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How Leeds United Became Barcelona's Champions League Nightmare 

How Leeds United Became Barcelona's Champions League Nightmare 
By Jonathan Byrne Updated

Barcelona will likely need a result against Bayern Munich midweek in the Champions League to have any chance of advancing past the group.

It's a do-or-die situation for new man Xavi and all at Camp Nou. A group stage exit would mark their earliest departure for 21 years.

You have to go back to the 2000/2001 season for Barcelona's last failing at the first post. That team has now become a who's who of managers.

Pep Guardiola was club captain back then and has gone on to become one of the world's best coaches. Spanish manager Luis Enrique was also in that squad.

Then there's the less impressive Frank de Boer and Philip Cocu as well as the aforementioned Xavi. There must have been something in the water.

The head coach at the time was Lorenzo Serra Ferrer. A man who was most known for his days at Real Betis in La Liga. He didn't last the full season.

Not even Ferrer could have predicted that Leeds United would be one of the main reasons he got his walking papers months later.

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Heading into the 2000/2001 Champions League season, Barcelona were drawn in Group H with AC Milan, Leeds United and Besiktas.

Their European form wasn't questionable. They made it to the semi-finals a year previous and fell to rivals Valencia despite winning one leg.

Domestically they had just finished second to a stellar Deportivo La Coruña team and had made some acquisitions in the summer to bolster their squad depth.

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Barcelona spent a massive €63 million on two key signings in particular; Emmanuel Petit and Marc Overmars - who both joined from Arsenal.

October 24th, 2000, was the date when they'd learn their Champions League faith. Having thrashed Leeds 4-0 in their first meeting, it was all on the table at Elland Road.

Rivaldo was Barcelona's main man but it was Patrick Kluivert who had his way with the Leeds United defense a month earlier scoring twice.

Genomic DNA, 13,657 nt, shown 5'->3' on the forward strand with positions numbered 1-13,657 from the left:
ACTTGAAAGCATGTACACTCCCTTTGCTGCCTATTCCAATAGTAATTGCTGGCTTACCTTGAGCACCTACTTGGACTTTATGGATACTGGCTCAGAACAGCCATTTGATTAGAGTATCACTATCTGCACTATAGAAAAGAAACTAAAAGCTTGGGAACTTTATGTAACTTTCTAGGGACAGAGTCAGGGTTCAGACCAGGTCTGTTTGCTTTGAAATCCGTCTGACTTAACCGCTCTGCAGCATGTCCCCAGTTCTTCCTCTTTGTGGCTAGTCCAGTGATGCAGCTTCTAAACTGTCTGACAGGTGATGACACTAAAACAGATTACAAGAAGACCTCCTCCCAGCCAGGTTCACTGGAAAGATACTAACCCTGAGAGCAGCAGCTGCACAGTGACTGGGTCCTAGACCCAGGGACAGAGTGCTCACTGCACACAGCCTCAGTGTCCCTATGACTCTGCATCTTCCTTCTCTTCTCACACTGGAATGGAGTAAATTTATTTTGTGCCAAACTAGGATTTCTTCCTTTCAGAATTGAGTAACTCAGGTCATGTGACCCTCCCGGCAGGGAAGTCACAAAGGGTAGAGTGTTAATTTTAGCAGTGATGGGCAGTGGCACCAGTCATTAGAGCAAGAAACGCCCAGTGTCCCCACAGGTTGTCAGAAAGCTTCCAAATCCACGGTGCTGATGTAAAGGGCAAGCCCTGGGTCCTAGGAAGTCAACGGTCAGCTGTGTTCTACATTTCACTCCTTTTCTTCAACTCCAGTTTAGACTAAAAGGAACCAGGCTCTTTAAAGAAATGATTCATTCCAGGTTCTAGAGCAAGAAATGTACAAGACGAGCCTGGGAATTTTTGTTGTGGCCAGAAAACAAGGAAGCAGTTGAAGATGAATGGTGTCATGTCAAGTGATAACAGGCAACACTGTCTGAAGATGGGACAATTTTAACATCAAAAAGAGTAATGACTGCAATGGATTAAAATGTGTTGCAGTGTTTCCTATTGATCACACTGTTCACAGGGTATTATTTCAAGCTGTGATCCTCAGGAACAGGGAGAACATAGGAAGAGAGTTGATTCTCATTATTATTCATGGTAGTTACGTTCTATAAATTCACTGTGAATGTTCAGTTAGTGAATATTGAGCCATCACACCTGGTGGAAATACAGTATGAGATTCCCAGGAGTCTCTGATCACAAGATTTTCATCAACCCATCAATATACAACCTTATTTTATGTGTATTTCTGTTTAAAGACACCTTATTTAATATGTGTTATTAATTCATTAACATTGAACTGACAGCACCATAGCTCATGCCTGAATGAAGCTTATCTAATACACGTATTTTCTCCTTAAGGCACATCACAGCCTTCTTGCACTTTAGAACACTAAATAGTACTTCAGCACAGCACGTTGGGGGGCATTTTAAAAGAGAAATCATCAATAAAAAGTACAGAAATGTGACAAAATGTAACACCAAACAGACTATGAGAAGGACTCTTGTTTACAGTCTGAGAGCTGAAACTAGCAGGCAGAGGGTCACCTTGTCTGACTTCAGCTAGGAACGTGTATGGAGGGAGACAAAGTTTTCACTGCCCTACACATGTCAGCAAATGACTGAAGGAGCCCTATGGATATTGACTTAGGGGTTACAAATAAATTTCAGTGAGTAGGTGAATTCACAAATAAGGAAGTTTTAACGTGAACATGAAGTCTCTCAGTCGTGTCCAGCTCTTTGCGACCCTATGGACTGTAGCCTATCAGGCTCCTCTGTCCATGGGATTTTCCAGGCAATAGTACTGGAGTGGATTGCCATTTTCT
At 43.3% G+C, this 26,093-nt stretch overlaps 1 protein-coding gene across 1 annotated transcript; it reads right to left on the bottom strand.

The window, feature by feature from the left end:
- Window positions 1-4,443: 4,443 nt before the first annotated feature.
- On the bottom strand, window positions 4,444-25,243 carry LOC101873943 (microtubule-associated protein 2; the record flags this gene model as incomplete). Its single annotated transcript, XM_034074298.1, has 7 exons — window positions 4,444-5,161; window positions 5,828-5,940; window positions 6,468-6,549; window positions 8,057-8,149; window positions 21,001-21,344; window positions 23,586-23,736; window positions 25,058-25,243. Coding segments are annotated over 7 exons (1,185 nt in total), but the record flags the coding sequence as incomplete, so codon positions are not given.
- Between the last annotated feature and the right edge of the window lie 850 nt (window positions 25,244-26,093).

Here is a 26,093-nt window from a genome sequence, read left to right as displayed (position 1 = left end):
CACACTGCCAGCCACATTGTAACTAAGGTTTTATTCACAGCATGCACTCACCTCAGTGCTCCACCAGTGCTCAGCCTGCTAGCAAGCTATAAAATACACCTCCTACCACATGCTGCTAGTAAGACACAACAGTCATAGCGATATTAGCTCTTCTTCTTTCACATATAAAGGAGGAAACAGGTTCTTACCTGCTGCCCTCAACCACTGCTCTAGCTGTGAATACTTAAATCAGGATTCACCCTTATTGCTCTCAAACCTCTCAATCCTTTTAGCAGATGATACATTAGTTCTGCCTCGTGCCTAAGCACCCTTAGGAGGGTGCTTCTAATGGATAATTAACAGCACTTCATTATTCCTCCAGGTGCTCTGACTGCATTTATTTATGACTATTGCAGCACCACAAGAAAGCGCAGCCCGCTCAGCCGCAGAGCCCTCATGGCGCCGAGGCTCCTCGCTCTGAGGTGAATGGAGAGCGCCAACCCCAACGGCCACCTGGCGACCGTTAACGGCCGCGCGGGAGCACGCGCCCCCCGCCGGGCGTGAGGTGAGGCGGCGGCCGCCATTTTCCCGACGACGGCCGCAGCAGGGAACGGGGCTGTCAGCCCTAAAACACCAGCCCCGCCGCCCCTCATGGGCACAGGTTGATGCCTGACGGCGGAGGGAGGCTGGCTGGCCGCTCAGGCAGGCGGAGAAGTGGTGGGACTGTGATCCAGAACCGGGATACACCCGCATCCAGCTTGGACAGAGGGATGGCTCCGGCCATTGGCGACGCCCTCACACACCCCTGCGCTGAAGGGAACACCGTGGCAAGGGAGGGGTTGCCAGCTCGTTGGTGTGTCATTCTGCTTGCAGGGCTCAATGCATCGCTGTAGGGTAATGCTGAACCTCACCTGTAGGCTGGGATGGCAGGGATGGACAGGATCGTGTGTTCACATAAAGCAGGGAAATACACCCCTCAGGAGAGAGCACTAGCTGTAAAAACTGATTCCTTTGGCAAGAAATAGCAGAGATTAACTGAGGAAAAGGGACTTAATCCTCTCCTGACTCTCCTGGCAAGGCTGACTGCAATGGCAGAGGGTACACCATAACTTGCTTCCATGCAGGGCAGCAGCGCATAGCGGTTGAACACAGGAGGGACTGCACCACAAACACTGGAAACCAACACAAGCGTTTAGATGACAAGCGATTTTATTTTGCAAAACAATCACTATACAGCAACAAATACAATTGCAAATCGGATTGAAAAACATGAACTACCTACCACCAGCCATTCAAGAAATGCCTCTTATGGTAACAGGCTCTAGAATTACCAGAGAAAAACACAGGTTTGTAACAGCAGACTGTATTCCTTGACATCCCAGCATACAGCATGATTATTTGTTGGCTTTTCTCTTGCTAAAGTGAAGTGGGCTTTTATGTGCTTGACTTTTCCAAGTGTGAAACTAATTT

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David O'Leary had gone with a five-back that day with Gary Kelly and Ian Harte on the flanks. He decided to change things up in their next meeting.

In came a young Jonathan Woodgate in the heart of the defense. Leeds were without a number of their regulars for the decisive fixture.

Another big change was upfront. Alan Smith was the preferred option behind the striker in both games. Mark Viduka came in for Michael Bridges in the second fixture.

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Mathematically - Leeds United and AC Milan were tied top with seven points. Barcelona were on four and desperately needed all three points.

They'd succumbed to a surprising 3-0 loss to Besiktas before - who proved to be a bit of a fortress at home having not lost in Turkey in the competition.

The game got off to a flyer for Leeds as Lee Bowyer managed to score inside the first five minutes. His free-kick caught Dutruel off his guard in the Barcelona net.

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The Leeds midfield had to contend with Cocu, Enrique, Xavi and Simão but Barcelona were matched for creativity despite a dogged looking line.

A youthful Paul Robinson came to the rescue to keep Rivaldo and co out in the first half. Alan Smith and Mark Viduka showed brilliance in their trickery up top.

The second-half wasn't as smooth for Leeds however. Barcelona began to find their form and tested Robinson on multiple occasions.

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Alfonso came close with a header, Rivaldo had a string of free-kicks that hit the target and he even had a goal ruled out for offside.

The tackles were flying and there was a magical atmosphere at Elland Road. Barcelona were knocking at the door but time and time again they were denied.

Leeds didn't give anything up for 90 minutes. They allowed some shots on goal but battled until the very end and looked like a team that belonged with the best.

In the dying minutes - Rivaldo eventually found his way past Paul Robinson. Elland Road was electric at this point - and boos rang out around the stadium.

Ian Harte nicely kicked for touch after the restart in the 94th minute and that was that. Leeds United had taken a lifeline away from Barcelona.

That was the year Leeds went on a run to the semi-finals of the competition. They drew with AC Milan two weeks later and came second in the group.

Barcelona were dumped out despite beating Besiktas. 21 years later - they've never seen a night like that since.

See Also: Four Champions League Talking Points Heading Into The Final Matchday

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